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(Bloomberg) -- Despite a U.S. holiday, the dollar dominated trading on Monday as it headed for a fourth day of declines, weakening against every major currency. The euro’s jump weighed on European stocks, while gold gained.
Bloomberg’s dollar index approached its lowest level in three years as the euro extended gains that have pushed it to the strongest since 2014. The Stoxx Europe 600 Index struggled, ending lower as the common currency provided a headwind to the region’s exporter-heavy gauge. Mexico’s peso was the big outperformer as emerging currencies gained, while the yuan touched a two-year high as the People’s Bank of China raised the currency’s fixing. West Texas oil fluctuated before climbing for a sixth day.
The dollar remains under pressure after capping five straight weeks of declines, even against a backdrop of solid U.S. growth. Traders appear to be more excited by potentially hawkish policy shifts from central banks in Europe and Japan, the improving political outlook in the euro area, and the synchronized nature of global expansion that’s also propelling emerging-market economies and assets.
The common currency -- which already has momentum after last week’s progress toward a German government -- got a further boost as economists polled in a monthly Bloomberg survey bumped up their 2018 outlook for euro-area growth to 2.2 percent. That’s close to the decade-high 2.4 percent pace estimated for last year.
Meanwhile, the German central bank’s decision to include the Chinese yuan in its own reserves was another factor dragging on the dollar. Amid greenback weakness, currencies and equities in developing nations rallied. The peso benefited after reports the U.S. was softening its stance toward Nafta talks.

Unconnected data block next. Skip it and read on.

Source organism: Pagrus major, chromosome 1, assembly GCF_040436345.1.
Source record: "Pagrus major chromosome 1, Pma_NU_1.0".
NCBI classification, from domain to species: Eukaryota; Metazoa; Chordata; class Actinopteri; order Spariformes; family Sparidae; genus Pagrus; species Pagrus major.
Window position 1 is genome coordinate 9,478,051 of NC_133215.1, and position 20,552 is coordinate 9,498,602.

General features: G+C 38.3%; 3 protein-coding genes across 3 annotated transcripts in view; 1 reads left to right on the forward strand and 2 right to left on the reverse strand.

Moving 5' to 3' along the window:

Terminal users can read more in our markets blog.
Here’s what to watch out for this week:
- Earnings season ramps up: Taiwan Semiconductor Manufacturing Co., ASML Holdings NV, Bank of America Corp. and Goldman Sachs Group Inc. are among some notable releases.
- Industrial production in the U.S. probably increased in December, a report may show Wednesday, completing a solid year for manufacturing.
- U.S. housing starts probably slipped in December for the first time in three months as frigid winter weather impeded work, forecasts show ahead of Thursday’s release.
- The Bank of Canada’s interest-rate decision comes Wednesday. Monetary policy announcements are also this week due in South Korea, South Africa and Turkey.
- China releases fourth quarter GDP, December industrial production and retail sales Thursday.
And these are the main moves in markets:
- The Bloomberg Dollar Spot Index declined 0.6 percent to the lowest in about three years at 4:05 p.m. New York time.
- The euro climbed 0.6 percent to $1.2269, the strongest in more than three years.
- The British pound increased 0.5 percent to $1.3798, the strongest since June 2016.
- The Japanese yen appreciated 0.5 percent to 110.51 per dollar, hitting the strongest in more than four months with its fifth straight advance.
- The Mexican peso jumped 1 percent to 18.8420 per dollar, the best performer among emerging currencies.
- The Stoxx Europe 600 Index declined 0.2 percent.
- The MSCI World Index of developed countries climbed 0.4 percent, reaching the highest on record with its 11th consecutive advance.
- The MSCI Emerging Market Index climbed 0.1 percent to it’s highest level since 2008.
- Futures on the S&P 500 Index increased 0.2 percent to the highest on record.
- Germany’s 10-year yield rose one basis point to 0.58 percent, reaching the highest in six months on its fifth straight advance.
- Britain’s 10-year yield declined two basis points to 1.321 percent, the first retreat in a week and the largest decrease in more than a week.
- West Texas Intermediate crude increased 0.8 percent to $64.81 a barrel, reaching the highest since 2015 on its sixth consecutive advance.
- Gold rose 0.2 percent to $1,340.38 an ounce, the highest in more than four months.
--With assistance from Adam Haigh Natasha Doff and Justin Villamil
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